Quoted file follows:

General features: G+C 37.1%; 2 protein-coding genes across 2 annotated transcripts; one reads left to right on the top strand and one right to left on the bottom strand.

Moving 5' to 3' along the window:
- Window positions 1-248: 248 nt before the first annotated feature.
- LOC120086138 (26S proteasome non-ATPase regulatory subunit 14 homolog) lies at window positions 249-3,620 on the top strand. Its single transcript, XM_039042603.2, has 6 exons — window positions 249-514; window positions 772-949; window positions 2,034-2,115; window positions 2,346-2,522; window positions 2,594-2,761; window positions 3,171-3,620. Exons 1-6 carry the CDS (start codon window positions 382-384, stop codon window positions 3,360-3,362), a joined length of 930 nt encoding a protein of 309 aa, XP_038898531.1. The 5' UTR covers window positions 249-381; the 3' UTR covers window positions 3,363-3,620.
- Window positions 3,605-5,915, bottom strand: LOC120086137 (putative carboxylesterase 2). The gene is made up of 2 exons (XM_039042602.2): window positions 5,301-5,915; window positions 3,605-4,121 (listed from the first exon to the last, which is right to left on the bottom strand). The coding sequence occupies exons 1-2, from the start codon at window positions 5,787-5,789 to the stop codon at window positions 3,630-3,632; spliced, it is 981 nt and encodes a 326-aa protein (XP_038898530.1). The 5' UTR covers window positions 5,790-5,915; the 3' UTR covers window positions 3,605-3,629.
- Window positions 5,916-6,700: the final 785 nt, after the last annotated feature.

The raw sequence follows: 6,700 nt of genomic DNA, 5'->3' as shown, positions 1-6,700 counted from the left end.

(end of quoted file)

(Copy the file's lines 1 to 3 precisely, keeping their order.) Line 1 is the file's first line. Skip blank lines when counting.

General features: G+C 37.1%; 2 protein-coding genes across 2 annotated transcripts; one reads left to right on the top strand and one right to left on the bottom strand.

Moving 5' to 3' along the window:
- Window positions 1-248: 248 nt before the first annotated feature.